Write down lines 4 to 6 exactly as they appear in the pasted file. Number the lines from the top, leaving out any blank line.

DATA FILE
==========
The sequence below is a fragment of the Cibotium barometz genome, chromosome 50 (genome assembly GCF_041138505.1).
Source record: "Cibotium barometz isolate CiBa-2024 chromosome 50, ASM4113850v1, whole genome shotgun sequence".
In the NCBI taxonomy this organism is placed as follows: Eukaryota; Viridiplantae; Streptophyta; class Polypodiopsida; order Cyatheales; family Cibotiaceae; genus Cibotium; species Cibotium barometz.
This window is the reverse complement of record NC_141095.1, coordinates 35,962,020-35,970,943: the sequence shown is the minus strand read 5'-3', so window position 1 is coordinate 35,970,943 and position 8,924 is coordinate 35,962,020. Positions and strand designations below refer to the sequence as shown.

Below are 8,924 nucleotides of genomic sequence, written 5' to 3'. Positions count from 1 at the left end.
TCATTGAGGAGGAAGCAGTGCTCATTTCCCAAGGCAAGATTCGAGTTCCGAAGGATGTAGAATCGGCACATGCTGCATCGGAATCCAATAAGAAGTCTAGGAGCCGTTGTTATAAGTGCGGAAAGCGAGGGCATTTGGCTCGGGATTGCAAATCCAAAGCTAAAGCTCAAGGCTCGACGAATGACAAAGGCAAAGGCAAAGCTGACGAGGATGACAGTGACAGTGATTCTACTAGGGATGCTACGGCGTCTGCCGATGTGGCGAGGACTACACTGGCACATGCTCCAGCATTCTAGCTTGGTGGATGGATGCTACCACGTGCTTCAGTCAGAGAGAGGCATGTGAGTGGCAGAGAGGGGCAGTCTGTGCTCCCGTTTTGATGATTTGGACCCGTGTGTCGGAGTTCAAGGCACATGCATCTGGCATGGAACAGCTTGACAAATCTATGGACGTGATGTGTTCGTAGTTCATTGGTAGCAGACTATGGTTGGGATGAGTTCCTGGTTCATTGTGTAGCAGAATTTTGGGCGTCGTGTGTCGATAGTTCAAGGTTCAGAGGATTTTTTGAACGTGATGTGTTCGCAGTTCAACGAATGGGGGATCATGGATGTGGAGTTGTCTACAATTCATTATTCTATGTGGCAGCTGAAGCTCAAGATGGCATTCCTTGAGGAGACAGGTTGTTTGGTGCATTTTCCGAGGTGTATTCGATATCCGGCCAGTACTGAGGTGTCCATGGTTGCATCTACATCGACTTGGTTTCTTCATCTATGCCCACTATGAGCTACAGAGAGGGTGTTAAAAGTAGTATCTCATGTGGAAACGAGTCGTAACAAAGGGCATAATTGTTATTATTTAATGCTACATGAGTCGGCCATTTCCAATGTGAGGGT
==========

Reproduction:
This window is the reverse complement of record NC_141095.1, coordinates 35,962,020-35,970,943: the sequence shown is the minus strand read 5'-3', so window position 1 is coordinate 35,970,943 and position 8,924 is coordinate 35,962,020. Positions and strand designations below refer to the sequence as shown.

Below are 8,924 nucleotides of genomic sequence, written 5' to 3'. Positions count from 1 at the left end.
TCATTGAGGAGGAAGCAGTGCTCATTTCCCAAGGCAAGATTCGAGTTCCGAAGGATGTAGAATCGGCACATGCTGCATCGGAATCCAATAAGAAGTCTAGGAGCCGTTGTTATAAGTGCGGAAAGCGAGGGCATTTGGCTCGGGATTGCAAATCCAAAGCTAAAGCTCAAGGCTCGACGAATGACAAAGGCAAAGGCAAAGCTGACGAGGATGACAGTGACAGTGATTCTACTAGGGATGCTACGGCGTCTGCCGATGTGGCGAGGACTACACTGGCACATGCTCCAGCATTCTAGCTTGGTGGATGGATGCTACCACGTGCTTCAGTCAGAGAGAGGCATGTGAGTGGCAGAGAGGGGCAGTCTGTGCTCCCGTTTTGATGATTTGGACCCGTGTGTCGGAGTTCAAGGCACATGCATCTGGCATGGAACAGCTTGACAAATCTATGGACGTGATGTGTTCGTAGTTCATTGGTAGCAGACTATGGTTGGGATGAGTTCCTGGTTCATTGTGTAGCAGAATTTTGGGCGTCGTGTGTCGATAGTTCAAGGTTCAGAGGATTTTTTGAACGTGATGTGTTCGCAGTTCAACGAATGGGGGATCATGGATGTGGAGTTGTCTACAATTCATTATTCTATGTGGCAGCTGAAGCTCAAGATGGCATTCCTTGAGGAGACAGGTTGTTTGGTGCATTTTCCGAGGTGTATTCGATATCCGGCCAGTACTGAGGTGTCCATGGTTGCATCTACATCGACTTGGTTTCTTCATCTATGCCCACTATGAGCTACAGAGAGGGTGTTAAAAGTAGTATCTCATGTGGAAACGAGTCGTAACAAAGGGCATAATTGTTATTATTTAATGCTACATGAGTCGGCCATTTCCAATGTGAGGGT